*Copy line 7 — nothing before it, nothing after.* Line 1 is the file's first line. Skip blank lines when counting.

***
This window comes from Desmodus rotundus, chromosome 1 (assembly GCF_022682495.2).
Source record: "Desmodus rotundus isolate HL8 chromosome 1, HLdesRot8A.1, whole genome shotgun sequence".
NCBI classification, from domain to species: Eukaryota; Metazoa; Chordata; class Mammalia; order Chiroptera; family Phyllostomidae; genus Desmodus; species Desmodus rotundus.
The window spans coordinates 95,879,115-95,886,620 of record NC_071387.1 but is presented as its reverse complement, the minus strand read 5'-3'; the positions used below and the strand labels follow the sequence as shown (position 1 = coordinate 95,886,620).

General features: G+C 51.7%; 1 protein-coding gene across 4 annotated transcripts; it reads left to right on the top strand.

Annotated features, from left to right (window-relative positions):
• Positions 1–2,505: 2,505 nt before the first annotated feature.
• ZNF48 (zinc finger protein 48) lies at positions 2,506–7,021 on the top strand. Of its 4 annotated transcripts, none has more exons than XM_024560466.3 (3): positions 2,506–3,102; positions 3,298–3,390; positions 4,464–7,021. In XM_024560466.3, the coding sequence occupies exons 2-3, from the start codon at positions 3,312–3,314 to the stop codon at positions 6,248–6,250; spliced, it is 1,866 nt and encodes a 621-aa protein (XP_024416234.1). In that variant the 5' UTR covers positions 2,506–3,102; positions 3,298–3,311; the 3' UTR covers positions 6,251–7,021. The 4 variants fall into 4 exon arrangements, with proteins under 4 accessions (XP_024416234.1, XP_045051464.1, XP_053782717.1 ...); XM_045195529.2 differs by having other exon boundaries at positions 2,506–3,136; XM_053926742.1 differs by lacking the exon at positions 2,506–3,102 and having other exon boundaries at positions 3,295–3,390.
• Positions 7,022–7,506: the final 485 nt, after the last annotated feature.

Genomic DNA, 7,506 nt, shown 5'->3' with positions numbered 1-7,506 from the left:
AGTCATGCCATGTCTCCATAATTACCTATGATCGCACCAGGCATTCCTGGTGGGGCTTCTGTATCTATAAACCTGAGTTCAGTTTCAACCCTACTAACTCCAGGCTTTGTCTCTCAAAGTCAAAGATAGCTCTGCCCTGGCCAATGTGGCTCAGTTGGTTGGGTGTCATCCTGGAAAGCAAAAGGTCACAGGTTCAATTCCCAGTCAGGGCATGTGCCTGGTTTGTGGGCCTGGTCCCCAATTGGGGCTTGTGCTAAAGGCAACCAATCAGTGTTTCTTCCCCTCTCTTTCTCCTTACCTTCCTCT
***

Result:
• Positions 1–2,505: 2,505 nt before the first annotated feature.